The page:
The symposium theme, Creativity in Structural Design, celebrates work in the built environment that pushes beyond the status quo and synthesizes across disciplines to solve important problems of today and the future. Empowered by recent advances in computation, materials, and fabrication, creative structural design is expanding possibilities for shell and spatial structures.

IASS 2018 Boston will take place from July 16 to July 20 on the campus of MIT, with the iconic shell structure of Kresge Auditorium as the principal venue.

More information at https://architecture.mit.edu/building-technology/lecture/creativity-structural-design-international-association-shell-and-spatial

Monday, July 16

Multisolving at the Intersection of Health and Climate
Monday, July 16
6am - 7:30am
RSVP at https://register.gotowebinar.com/rt/6121520382350236929

Join Climate Interactive as we host a series of webinars to share the findings of our research on how investments in climate and public health can result into multiple benefits at different scales and in different parts of the world. 

On July 16, we will host three panelists from Australia and the United Kingdom who will be sharing some of the bright spots of their work investing in multisolving projects. 

Read our new report on creating climate and health benefits in tandem: https://www.climateinteractive.org/programs/multisolving/multisolving-at-the-intersection-of-health-and-climate/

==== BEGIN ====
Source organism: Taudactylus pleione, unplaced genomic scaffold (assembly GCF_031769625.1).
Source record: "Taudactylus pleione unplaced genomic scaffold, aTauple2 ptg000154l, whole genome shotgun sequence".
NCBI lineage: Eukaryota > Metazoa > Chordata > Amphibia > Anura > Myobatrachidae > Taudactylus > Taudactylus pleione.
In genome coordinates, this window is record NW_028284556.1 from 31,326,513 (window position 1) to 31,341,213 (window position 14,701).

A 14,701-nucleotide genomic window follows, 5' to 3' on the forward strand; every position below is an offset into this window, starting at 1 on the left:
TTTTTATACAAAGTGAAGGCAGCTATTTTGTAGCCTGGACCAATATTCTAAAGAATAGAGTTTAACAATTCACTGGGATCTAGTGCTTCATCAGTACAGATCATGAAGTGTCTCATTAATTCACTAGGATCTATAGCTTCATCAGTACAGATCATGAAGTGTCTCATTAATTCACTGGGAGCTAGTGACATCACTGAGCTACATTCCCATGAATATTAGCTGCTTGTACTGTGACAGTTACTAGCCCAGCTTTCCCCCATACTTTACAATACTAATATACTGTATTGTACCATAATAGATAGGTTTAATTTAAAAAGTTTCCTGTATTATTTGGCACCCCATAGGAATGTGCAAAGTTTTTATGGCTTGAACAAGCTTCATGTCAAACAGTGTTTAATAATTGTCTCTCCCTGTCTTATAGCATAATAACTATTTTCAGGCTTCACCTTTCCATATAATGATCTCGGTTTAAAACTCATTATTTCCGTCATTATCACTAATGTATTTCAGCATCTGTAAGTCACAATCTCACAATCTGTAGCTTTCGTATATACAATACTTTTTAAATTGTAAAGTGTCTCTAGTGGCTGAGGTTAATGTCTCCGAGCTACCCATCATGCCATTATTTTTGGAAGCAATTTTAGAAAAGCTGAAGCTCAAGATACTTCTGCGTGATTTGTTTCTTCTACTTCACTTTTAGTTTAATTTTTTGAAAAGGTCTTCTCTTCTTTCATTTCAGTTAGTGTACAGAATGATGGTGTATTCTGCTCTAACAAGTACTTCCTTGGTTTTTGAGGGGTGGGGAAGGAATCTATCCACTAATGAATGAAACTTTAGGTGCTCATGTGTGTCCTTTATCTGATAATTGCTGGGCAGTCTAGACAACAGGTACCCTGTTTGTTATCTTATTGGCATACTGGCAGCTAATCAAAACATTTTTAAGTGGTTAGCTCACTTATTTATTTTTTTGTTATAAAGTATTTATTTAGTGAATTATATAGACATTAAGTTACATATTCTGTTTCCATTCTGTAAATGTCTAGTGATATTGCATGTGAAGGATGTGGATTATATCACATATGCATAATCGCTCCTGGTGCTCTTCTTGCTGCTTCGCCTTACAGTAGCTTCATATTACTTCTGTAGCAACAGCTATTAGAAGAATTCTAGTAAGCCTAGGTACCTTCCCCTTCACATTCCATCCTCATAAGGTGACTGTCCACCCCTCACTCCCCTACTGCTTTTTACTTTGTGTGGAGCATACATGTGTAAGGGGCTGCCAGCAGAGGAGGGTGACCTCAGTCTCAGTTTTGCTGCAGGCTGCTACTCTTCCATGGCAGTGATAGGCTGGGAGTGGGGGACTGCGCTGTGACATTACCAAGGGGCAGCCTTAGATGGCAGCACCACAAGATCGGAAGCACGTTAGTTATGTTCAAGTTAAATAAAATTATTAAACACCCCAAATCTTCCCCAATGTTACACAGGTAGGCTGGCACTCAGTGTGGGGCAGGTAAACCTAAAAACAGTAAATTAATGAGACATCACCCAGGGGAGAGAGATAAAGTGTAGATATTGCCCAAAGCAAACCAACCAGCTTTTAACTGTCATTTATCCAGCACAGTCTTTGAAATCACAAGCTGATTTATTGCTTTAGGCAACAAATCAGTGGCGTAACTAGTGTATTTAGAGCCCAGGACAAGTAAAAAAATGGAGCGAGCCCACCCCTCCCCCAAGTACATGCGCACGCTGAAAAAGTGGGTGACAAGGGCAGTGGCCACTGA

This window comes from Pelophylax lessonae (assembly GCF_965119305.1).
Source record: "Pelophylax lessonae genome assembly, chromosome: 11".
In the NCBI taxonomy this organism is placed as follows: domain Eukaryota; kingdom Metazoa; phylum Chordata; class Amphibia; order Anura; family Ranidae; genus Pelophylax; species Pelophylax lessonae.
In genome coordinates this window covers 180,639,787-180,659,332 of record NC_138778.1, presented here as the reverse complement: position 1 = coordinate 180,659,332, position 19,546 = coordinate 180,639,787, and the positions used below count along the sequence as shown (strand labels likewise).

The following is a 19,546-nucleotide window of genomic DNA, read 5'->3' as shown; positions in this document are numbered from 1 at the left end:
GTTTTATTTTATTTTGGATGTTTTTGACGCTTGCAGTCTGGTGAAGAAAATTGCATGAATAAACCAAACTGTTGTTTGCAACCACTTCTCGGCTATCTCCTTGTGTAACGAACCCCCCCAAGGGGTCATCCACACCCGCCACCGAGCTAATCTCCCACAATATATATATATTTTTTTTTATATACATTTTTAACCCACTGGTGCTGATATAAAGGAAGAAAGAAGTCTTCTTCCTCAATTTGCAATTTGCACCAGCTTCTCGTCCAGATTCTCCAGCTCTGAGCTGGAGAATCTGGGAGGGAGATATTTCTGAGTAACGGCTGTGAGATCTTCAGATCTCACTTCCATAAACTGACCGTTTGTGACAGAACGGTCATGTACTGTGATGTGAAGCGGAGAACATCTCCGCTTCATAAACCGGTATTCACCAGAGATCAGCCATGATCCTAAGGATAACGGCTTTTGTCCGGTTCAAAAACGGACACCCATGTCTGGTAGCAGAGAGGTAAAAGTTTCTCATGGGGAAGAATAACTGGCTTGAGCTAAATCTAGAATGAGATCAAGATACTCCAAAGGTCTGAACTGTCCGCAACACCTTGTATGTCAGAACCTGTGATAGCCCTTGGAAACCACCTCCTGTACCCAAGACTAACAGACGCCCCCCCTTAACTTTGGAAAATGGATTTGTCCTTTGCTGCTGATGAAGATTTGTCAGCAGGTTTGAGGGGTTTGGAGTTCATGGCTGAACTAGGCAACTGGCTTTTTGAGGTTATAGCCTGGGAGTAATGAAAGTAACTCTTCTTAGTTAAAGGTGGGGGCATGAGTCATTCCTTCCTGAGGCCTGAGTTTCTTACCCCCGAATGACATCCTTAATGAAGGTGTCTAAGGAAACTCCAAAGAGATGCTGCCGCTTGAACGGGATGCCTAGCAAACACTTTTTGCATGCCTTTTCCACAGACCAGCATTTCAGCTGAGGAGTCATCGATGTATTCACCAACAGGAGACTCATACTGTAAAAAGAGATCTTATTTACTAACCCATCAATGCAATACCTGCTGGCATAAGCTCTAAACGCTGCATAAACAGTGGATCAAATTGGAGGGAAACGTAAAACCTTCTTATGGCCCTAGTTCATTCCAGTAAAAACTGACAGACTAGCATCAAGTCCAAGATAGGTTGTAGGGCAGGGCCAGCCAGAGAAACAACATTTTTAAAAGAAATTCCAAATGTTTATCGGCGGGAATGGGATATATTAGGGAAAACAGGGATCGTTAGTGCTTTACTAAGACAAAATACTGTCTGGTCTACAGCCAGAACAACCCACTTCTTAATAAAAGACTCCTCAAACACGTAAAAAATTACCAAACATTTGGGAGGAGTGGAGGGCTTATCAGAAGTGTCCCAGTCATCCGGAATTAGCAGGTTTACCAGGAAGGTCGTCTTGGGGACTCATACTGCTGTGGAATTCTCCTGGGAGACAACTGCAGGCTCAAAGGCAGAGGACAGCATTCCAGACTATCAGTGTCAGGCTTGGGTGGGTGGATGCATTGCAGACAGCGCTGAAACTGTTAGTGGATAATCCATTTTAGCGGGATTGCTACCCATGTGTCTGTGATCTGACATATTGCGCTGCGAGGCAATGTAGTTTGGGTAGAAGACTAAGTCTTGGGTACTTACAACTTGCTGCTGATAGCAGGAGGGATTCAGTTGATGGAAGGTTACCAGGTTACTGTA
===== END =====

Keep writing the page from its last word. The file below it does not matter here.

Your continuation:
What is sustainable agriculture?
Monday, July 16
Boston Public Market, 100 Hanover Street, Boston
RSVP at https://www.tfaforms.com/4682386

New Entry Sustainable Farming Project will host a series of presentations and facilitated discussions on sustainable agriculture at sites in Boston with a food focus. The second part of the series, “What is sustainable agriculture?” will be held at the Kitchen at Boston Public Market on July 16th from 5-7pm in Boston, MA at 100 Hanover Street Boston, MA 02108. Anyone interested in learning more about how the latest issues in agriculture today directly affect our food system are welcome to attend. You will also get a chance to learn what food entrepreneurs at the Boston Public Market are doing to build a more sustainable food system. This is a free event, but registration is requested.


SGO Workshop: Unconscious Bias in the Workplace
Monday, July 16
5:30 PM – 7:30 PM EDT
Workbar, 45 Prospect Street, Cambridge
RSVP at https://www.eventbrite.com/e/sgo-workshop-unconscious-bias-in-the-workplace-tickets-46946212385
Cost:  $10

You may have heard about unconscious or implicit bias, but aren't quite sure what it is or have a rudimentary understanding of it. At its core, unconscious bias is just what it sounds like. Bias that we don't consciously register. In this interactive workshop, we'll walk you through its meaning and show you several types of unconscious biases that can play out specifically in the workplace. You'll walk away with a strong grasp of unconscious bias - yes, this means you won't be able to unsee bias, which we promise, is a good thing!

5:30pm-6:00pm - Registration
6:00pm-7:30pm - Workshop
Who should attend?
Anyone interested in learning more about unconscious bias - All genders are welcome!

About the facilitator
Felicia is Co-CEO and Co-Founder of She Geeks Out. Felicia Jadczak is a recognized voice in the diversity and inclusion field. She worked in the technology industry for over ten years, specializing in the creation and development of innovative programs and solutions. She has extensive experience in providing strategic guidance for diversity and inclusion across cross-functional teams. In 2016 she pivoted to focus solely on She Geeks Out. Felicia runs sales and business development, is the lead diversity and inclusion facilitator, and works closely with Co-CEO Rachel Murray on strategy and corporate programming on diversity, equity, and inclusion.